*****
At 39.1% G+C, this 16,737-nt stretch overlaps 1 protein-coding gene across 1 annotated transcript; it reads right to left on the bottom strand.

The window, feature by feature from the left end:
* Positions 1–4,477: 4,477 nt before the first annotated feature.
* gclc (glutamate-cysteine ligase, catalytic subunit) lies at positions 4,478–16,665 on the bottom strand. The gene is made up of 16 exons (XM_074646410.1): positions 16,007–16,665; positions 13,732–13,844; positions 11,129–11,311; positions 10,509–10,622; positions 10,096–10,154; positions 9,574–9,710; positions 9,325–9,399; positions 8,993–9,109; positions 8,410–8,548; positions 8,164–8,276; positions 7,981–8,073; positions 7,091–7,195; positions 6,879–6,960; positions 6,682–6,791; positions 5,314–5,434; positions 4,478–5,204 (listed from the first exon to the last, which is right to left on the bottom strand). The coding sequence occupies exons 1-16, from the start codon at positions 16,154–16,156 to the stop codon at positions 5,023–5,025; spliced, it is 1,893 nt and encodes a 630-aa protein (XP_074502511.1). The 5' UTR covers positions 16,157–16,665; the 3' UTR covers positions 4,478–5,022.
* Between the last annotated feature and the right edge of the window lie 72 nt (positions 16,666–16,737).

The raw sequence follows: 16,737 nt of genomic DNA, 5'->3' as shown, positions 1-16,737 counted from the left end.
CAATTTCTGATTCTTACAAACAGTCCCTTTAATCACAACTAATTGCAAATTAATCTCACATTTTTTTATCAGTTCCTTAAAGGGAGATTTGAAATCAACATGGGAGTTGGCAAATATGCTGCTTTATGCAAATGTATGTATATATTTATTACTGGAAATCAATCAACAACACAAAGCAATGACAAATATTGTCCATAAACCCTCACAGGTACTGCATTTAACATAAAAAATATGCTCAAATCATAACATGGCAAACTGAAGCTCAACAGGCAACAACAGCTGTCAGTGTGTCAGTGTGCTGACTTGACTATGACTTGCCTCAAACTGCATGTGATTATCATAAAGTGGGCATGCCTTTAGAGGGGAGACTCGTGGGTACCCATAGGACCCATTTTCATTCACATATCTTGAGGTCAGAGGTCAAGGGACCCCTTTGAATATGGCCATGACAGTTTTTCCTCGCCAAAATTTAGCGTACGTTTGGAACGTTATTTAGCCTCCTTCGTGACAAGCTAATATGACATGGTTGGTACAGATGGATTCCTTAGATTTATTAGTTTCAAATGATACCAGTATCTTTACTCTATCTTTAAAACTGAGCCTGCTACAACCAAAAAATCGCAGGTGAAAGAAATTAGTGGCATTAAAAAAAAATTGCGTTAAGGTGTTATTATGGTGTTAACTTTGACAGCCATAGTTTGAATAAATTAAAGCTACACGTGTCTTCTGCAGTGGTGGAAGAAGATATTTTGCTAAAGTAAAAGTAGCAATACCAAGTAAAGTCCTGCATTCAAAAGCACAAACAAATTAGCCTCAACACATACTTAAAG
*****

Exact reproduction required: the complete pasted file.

At 39.1% G+C, this 16,737-nt stretch overlaps 1 protein-coding gene across 1 annotated transcript; it reads right to left on the bottom strand.

The window, feature by feature from the left end:
* Positions 1–4,477: 4,477 nt before the first annotated feature.
* gclc (glutamate-cysteine ligase, catalytic subunit) lies at positions 4,478–16,665 on the bottom strand. The gene is made up of 16 exons (XM_074646410.1): positions 16,007–16,665; positions 13,732–13,844; positions 11,129–11,311; positions 10,509–10,622; positions 10,096–10,154; positions 9,574–9,710; positions 9,325–9,399; positions 8,993–9,109; positions 8,410–8,548; positions 8,164–8,276; positions 7,981–8,073; positions 7,091–7,195; positions 6,879–6,960; positions 6,682–6,791; positions 5,314–5,434; positions 4,478–5,204 (listed from the first exon to the last, which is right to left on the bottom strand). The coding sequence occupies exons 1-16, from the start codon at positions 16,154–16,156 to the stop codon at positions 5,023–5,025; spliced, it is 1,893 nt and encodes a 630-aa protein (XP_074502511.1). The 5' UTR covers positions 16,157–16,665; the 3' UTR covers positions 4,478–5,022.
* Between the last annotated feature and the right edge of the window lie 72 nt (positions 16,666–16,737).

The raw sequence follows: 16,737 nt of genomic DNA, 5'->3' as shown, positions 1-16,737 counted from the left end.
CAATTTCTGATTCTTACAAACAGTCCCTTTAATCACAACTAATTGCAAATTAATCTCACATTTTTTTATCAGTTCCTTAAAGGGAGATTTGAAATCAACATGGGAGTTGGCAAATATGCTGCTTTATGCAAATGTATGTATATATTTATTACTGGAAATCAATCAACAACACAAAGCAATGACAAATATTGTCCATAAACCCTCACAGGTACTGCATTTAACATAAAAAATATGCTCAAATCATAACATGGCAAACTGAAGCTCAACAGGCAACAACAGCTGTCAGTGTGTCAGTGTGCTGACTTGACTATGACTTGCCTCAAACTGCATGTGATTATCATAAAGTGGGCATGCCTTTAGAGGGGAGACTCGTGGGTACCCATAGGACCCATTTTCATTCACATATCTTGAGGTCAGAGGTCAAGGGACCCCTTTGAATATGGCCATGACAGTTTTTCCTCGCCAAAATTTAGCGTACGTTTGGAACGTTATTTAGCCTCCTTCGTGACAAGCTAATATGACATGGTTGGTACAGATGGATTCCTTAGATTTATTAGTTTCAAATGATACCAGTATCTTTACTCTATCTTTAAAACTGAGCCTGCTACAACCAAAAAATCGCAGGTGAAAGAAATTAGTGGCATTAAAAAAAAATTGCGTTAAGGTGTTATTATGGTGTTAACTTTGACAGCCATAGTTTGAATAAATTAAAGCTACACGTGTCTTCTGCAGTGGTGGAAGAAGATATTTTGCTAAAGTAAAAGTAGCAATACCAAGTAAAGTCCTGCATTCAAAAGCACAAACAAATTAGCCTCAACACATACTTAAAG